Reflecting on Maya Angelou’s Passing…Fifteen Favorite Quotes

Maya Angelou

As I sat at my computer today, making final editing changes on my upcoming book, I flipped over to Facebook for a few minutes and immediately saw the news about the passing of legendary poet Maya Angelou. It would be easy for me to say, as a writer, that she has been a role model for me or that I have been greatly influenced by her immense works, but the truth is that she has affected me on a much deeper level by her sentiment, words and wisdom.

I was only a few months sober, at 22, when a friend gave me Maya Angelou’s book I Know Why the Caged Bird Sings. For me, the book served as a road map for overcoming obstacles in my life and looking to stories as a way of inspiration. I had dreamed of being a writer since I was a child, but reading her book made me realize the purpose of, as Oprah’s states, “turning your wounds into wisdom“.

Since that time, although I haven’t been a consistent writer, I have tried to use my wounds to help other people by telling them my story. I may not always be a writer, but I am definitely always a storyteller. There is a difference.

Through the years, I read all of her books and watched any interview I could catch of Maya, who from a distance, had become my sage and my role model for living. Many times throughout my life, while having hard times, I’ve pulled up one of her interviews on Oprah and listened to her life lessons.  She has taught me to find something you are passionate about and to put your all into that passion.  She has taught me that the quality of people, not the quantity of people, in my life, is what matters most.  She has, most of all, made me realize that a life lived on the fringes between humor and intellectual depth, eating great food with endearing companions and passing on what helped you, is truly a life lived.

These are my fifteen favorite quotes of Maya Angelou:

“My mission in life is not merely to survive, but to thrive; and to do so with some passion, some compassion, some humor, and some style.”

“I’ve learned that people will forget what you said, people will forget what you did, but people will never forget how you made them feel.”

“You may not control all the events that happen to you, but you can decide not to be reduced by them.”

“My great hope is to laugh as much as I cry; to get my work done and try to love somebody and have the courage to accept the love in return.”

“The first time someone shows you who they are, believe them.”

“I’ve learned that you can tell a lot about a person by the way (s)he handles these three things: a rainy day, lost luggage, and tangled Christmas tree lights.”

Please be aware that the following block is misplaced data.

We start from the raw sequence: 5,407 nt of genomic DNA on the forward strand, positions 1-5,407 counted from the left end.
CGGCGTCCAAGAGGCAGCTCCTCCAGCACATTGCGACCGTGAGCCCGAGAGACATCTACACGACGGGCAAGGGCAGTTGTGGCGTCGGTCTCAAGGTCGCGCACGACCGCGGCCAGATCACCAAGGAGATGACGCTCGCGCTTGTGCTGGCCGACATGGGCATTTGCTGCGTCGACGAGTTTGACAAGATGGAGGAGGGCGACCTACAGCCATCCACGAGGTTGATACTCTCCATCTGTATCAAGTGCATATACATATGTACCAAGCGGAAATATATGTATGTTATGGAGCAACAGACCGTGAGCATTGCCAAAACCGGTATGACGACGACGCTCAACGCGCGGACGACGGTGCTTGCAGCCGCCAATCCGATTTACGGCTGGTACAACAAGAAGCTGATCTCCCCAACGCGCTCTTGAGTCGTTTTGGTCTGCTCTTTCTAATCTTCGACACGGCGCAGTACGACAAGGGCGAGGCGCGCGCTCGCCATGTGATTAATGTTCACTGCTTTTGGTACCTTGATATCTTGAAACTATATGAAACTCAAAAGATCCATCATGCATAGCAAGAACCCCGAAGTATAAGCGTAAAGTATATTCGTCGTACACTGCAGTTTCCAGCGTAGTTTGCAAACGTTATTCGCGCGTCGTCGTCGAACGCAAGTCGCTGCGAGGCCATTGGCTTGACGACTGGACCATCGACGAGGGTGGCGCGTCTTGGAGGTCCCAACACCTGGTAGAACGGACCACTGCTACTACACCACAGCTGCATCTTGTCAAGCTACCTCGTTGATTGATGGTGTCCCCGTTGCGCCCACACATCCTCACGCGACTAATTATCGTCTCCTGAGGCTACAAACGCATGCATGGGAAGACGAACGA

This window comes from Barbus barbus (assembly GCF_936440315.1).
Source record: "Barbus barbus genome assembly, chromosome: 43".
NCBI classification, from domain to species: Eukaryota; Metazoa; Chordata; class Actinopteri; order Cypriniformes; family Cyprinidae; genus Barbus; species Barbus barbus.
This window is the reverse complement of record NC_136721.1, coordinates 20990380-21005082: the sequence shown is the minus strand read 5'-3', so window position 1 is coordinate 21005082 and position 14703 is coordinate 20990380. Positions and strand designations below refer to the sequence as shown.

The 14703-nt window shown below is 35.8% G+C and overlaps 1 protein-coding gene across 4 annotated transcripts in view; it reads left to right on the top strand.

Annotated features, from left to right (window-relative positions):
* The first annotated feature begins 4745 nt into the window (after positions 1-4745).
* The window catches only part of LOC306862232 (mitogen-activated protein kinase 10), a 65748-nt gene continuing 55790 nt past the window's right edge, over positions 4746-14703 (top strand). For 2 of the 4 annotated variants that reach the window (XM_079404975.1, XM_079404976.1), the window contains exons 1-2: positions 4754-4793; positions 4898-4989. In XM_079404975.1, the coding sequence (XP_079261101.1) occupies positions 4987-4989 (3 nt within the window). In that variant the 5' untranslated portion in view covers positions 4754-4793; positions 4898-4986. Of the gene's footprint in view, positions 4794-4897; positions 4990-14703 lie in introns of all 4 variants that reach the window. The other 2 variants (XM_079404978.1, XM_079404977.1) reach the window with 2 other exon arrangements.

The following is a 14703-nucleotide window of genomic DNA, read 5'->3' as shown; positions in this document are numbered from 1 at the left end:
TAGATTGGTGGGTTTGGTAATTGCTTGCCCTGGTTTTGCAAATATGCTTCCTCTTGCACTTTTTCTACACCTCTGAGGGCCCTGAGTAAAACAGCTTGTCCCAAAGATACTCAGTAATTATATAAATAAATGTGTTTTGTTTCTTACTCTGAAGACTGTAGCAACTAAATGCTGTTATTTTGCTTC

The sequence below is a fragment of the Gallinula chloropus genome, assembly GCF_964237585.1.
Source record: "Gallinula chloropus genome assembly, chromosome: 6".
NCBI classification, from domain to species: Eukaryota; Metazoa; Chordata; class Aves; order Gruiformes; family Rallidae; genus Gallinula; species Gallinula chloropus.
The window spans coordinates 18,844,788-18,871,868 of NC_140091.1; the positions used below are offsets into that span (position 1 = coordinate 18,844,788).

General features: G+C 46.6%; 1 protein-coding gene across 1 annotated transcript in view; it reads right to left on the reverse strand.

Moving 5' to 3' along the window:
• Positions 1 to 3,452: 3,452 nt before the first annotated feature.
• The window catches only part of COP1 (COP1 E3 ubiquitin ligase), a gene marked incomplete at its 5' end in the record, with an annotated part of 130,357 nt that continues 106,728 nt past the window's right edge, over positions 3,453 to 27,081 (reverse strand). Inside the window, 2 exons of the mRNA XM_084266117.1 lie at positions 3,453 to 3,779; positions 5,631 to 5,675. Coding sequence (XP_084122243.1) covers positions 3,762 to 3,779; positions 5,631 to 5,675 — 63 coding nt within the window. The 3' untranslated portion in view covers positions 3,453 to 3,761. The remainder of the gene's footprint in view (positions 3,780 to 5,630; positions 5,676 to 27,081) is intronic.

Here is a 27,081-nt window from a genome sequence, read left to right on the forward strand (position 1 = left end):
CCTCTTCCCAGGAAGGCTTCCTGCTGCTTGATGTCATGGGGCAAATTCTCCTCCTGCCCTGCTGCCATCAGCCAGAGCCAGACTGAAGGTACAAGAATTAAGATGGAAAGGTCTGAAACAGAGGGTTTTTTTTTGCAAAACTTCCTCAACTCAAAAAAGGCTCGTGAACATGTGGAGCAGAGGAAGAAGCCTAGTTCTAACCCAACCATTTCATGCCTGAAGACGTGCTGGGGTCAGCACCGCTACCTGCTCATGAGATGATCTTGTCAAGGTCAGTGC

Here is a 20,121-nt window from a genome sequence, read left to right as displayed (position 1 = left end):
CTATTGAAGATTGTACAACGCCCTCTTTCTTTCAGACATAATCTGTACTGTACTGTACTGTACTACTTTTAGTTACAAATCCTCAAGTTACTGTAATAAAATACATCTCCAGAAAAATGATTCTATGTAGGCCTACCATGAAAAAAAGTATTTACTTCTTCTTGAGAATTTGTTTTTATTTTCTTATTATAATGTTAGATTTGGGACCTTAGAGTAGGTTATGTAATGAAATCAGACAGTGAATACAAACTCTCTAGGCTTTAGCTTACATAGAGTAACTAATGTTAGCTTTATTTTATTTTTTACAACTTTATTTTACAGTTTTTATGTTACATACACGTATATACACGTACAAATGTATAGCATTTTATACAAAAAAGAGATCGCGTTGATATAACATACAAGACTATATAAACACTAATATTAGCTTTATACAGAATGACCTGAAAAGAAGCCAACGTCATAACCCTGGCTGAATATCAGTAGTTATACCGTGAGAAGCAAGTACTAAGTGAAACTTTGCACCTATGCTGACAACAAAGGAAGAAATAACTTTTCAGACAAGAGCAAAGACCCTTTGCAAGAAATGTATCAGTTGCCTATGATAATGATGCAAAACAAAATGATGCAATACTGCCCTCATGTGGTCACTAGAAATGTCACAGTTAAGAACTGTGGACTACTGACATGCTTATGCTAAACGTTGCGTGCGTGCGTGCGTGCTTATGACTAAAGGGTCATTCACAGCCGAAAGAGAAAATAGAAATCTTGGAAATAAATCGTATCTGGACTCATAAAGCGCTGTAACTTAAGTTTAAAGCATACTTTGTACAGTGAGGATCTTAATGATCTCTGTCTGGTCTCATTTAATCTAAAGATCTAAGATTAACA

“Have enough courage to trust love one more time and always one more time.”

“I’ve learned that making a ‘living’ is not the same thing as ‘making a life’.”

“I am convinced that most people do not grow up…We marry and dare to have children and call that growing up. I think what we do is mostly grow old. We carry accumulation of years in our bodies, and on our faces, but generally our real selves, the children inside, are innocent and shy as magnolias.”

“You may shoot me with your words, you may cut me with your eyes, you may kill me with your hatefulness, but still, like air, I’ll rise!”

“Hate, it has caused a lot of problems in the world, but has not solved one yet.”

“If you have only one smile in you, give it to the people you love. Don’t be surly at home, then go out in the street and start grinning ‘Good morning’ at total strangers.”

“Love life. Engage in it. Give it all you’ve got. Love it with a passion because life truly does give back, many times over, what you put into it.”

“Instead, pursue the things you love doing, and then do them so well that people can’t take their eyes off you.”

“Do the best you can until you know better. Then when you know better, do better.”

The last one will forever be my favorite. It has gotten me through so many times, when I have blamed myself for acting a certain way, but remembering through her words, that life is a learning experience, not a ritual act. I learned this from Maya.

Several years ago, when my mother passed away, I started using the word “passing” instead of died. For me, the words death, died, R.I.P., etc are so impersonal and don’t show respect for the life of the person who has left us or the impact they had on our lives.  At my mother’s funeral, I looked up into the standing room only balcony of the church as I gave her eulogy. It was packed.  For the funeral of a woman who didn’t think she had many friends or that she mattered to that many people, it was overwhelming.  Through tears, I muttered, “This would have made my mom so happy.”

That balcony reminded me of one of my mom’s favorite books and films, To Kill a Mockingbird. In both, there is a great scene where Atticus Finch leaves the courtroom after the trial of Tom Robinson. Scout, Atticus’ daughter is instructed by the Reverend, ““Miss Jean Louise, stand up. Your father’s passin’.” It is out of utter respect and admiration for who Atticus is as a person, that the balcony stands as he passes.

For you Maya, we stand in your honor.

And stay tuned for the release of my book The Before Now and After Then July 29th 2014! Add my book to your Goodreads to-read shelf and go there to find out more and visit my author page! Thanks!

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Peter

 

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